Earth and Fire were formed in 1968 by brothers Chris (guitar) and Gerard (keyboards) Koerts. Vocalist Jerney Kaagman joined in 1969, and drummer Ton van der Kleij joined in 1970. Once this lineup was established, the hits began.
At least, they did in Europe. A number of the 45s that I’m surveying at the archive right now seem to be German Polydor discs from the early 1970’s. Which is not to say that they are all from German artists—they’re German editions of artists from all over Europe, and occasionally the States. Earth and Fire were Dutch. “Seasons” gives a good example of the their early sound.
As does “Ruby Is the One.”
Lip syncing fails are always embarrassing, but in my opinion, drum syncing fails (2:27) are even worse. Of course, that’s probably because I’m a drummer.
Their sound at this point is often referred to as Progressive Rock, but it sounds more like the Psychedelic rock of Jefferson Airplane than anything by King Crimson or Supersister. It’s just good, solid, post-Woodstock rock music. As is “Invitation,” from 1971’s Song of the Marching Children.
1972’s “Memories” was released only as a single, not as a cut from a corresponding album. You can tell that we’re getting deeper into the 70’s at this point. Jerney’s hair is manageable and she’s wearing a jumpsuit. But her voice still soars, and the music still has a bit of minor chord menace to it, due in large part to Gerard’s masterful Mellotron work.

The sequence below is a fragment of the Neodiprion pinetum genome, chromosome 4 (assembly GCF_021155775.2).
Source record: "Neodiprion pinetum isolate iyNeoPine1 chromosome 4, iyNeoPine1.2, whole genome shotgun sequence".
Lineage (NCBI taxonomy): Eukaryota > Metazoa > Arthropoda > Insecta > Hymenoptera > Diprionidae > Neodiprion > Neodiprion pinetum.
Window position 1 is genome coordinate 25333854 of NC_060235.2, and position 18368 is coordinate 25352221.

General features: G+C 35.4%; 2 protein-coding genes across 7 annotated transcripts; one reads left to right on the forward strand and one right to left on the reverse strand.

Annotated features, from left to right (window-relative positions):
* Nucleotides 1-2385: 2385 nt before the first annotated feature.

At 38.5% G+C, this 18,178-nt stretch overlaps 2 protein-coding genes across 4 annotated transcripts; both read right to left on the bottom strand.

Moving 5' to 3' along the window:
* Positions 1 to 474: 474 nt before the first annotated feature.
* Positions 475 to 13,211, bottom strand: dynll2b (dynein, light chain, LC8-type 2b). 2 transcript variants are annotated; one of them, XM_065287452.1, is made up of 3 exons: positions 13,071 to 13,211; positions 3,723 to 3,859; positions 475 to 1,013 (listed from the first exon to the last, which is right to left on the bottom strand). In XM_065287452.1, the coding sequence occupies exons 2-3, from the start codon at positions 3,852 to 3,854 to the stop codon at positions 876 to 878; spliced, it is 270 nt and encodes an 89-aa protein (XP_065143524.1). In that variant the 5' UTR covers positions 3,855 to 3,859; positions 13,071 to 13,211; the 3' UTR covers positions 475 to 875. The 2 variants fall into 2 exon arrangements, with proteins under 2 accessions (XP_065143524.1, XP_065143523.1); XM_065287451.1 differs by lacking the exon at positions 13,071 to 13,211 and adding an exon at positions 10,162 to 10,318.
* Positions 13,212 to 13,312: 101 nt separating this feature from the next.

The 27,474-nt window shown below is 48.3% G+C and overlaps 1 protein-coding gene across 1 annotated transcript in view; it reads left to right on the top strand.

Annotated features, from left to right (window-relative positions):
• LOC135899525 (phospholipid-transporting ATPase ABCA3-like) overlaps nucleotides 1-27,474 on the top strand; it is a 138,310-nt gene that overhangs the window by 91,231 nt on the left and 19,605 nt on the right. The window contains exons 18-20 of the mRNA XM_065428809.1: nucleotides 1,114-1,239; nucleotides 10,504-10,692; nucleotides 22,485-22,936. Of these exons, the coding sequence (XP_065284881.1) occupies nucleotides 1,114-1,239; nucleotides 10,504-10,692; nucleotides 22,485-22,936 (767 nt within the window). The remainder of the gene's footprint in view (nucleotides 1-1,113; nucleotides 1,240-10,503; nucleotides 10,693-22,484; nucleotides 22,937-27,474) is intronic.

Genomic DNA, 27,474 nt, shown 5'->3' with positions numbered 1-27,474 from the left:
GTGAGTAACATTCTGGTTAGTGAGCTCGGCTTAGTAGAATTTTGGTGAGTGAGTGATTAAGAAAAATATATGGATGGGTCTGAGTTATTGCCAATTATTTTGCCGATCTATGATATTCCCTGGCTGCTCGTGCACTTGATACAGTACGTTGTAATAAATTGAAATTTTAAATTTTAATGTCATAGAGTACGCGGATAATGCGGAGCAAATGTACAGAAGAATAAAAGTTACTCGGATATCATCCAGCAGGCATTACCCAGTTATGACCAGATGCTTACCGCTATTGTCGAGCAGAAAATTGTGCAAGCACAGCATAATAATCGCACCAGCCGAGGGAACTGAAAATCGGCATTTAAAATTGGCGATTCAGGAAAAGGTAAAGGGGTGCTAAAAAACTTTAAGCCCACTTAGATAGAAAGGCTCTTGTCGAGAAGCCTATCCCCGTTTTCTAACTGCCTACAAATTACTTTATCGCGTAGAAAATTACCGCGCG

1973’s “Maybe Tomorrow, Maybe Tonight” may seem like a simple love song, but it still rocks—the opening sounds like it could have come from Emerson, Lake and Palmer’s Tarkus. Plus it’s taken from a concept album about the destruction of Atlantis. So definitely more than your typical ‘boy meets girl’ fodder.
And then we get to 1975. This is where things start to go wrong, the music steadily declining in originality and passion. “Thanks For the Love” couples chicken-scratch guitar with a simplistic 1-2-3-4 beat and horns, as if the band just couldn’t WAIT to usher in disco.
1979’s “Weekend” was probably their best known hit. It sounds like they were trying to get to Blondie City but got lost and ended up in ABBAville.
Which is sad, especially when you consider what they sounded like by 1983’s In a State of Flux, the last album with either of the brothers in it. Here’s “Twenty Four Hours.”
And there you have it. The process is complete: from Jefferson Airplane to Starship. Sigh.
Jerney would go on to a sporadic solo career and an appearance in Dutch Playboy; she is now a judge on her homeland’s version of American Idol. The Koerts Brothers made some New Age music together. Obviously, Earth and Fire was not the only band from the early 1970’s to start strong strong and end up chasing 80’s pop dollars. But the fact that “Weekend” was a much bigger seller than “Memories,” while not surprising, is still pretty sad. Thank goodness for YouTube and all of the faithful fans posting videos of the band’s early work—at least we still have that.